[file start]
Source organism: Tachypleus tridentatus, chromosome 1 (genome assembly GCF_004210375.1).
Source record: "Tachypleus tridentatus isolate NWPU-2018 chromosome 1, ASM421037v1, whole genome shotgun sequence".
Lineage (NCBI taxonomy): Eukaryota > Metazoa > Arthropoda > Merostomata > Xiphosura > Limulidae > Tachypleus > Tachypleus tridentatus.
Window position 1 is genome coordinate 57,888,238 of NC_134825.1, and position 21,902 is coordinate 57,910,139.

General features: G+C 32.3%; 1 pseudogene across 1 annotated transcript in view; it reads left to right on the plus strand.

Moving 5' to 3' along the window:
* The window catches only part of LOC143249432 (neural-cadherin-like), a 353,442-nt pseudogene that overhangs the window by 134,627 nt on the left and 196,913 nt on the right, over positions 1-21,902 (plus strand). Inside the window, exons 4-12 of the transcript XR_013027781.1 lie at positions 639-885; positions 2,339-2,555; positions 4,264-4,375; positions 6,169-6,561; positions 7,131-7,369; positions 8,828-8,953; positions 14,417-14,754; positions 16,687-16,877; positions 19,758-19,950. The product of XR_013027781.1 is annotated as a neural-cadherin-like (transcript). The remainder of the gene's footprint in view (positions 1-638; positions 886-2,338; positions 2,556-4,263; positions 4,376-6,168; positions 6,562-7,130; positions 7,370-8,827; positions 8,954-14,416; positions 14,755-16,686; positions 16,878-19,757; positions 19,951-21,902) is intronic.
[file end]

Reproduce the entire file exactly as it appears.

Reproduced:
Source organism: Tachypleus tridentatus, chromosome 1 (genome assembly GCF_004210375.1).
Source record: "Tachypleus tridentatus isolate NWPU-2018 chromosome 1, ASM421037v1, whole genome shotgun sequence".
Lineage (NCBI taxonomy): Eukaryota > Metazoa > Arthropoda > Merostomata > Xiphosura > Limulidae > Tachypleus > Tachypleus tridentatus.
Window position 1 is genome coordinate 57,888,238 of NC_134825.1, and position 21,902 is coordinate 57,910,139.

General features: G+C 32.3%; 1 pseudogene across 1 annotated transcript in view; it reads left to right on the plus strand.

Moving 5' to 3' along the window:
* The window catches only part of LOC143249432 (neural-cadherin-like), a 353,442-nt pseudogene that overhangs the window by 134,627 nt on the left and 196,913 nt on the right, over positions 1-21,902 (plus strand). Inside the window, exons 4-12 of the transcript XR_013027781.1 lie at positions 639-885; positions 2,339-2,555; positions 4,264-4,375; positions 6,169-6,561; positions 7,131-7,369; positions 8,828-8,953; positions 14,417-14,754; positions 16,687-16,877; positions 19,758-19,950. The product of XR_013027781.1 is annotated as a neural-cadherin-like (transcript). The remainder of the gene's footprint in view (positions 1-638; positions 886-2,338; positions 2,556-4,263; positions 4,376-6,168; positions 6,562-7,130; positions 7,370-8,827; positions 8,954-14,416; positions 14,755-16,686; positions 16,878-19,757; positions 19,951-21,902) is intronic.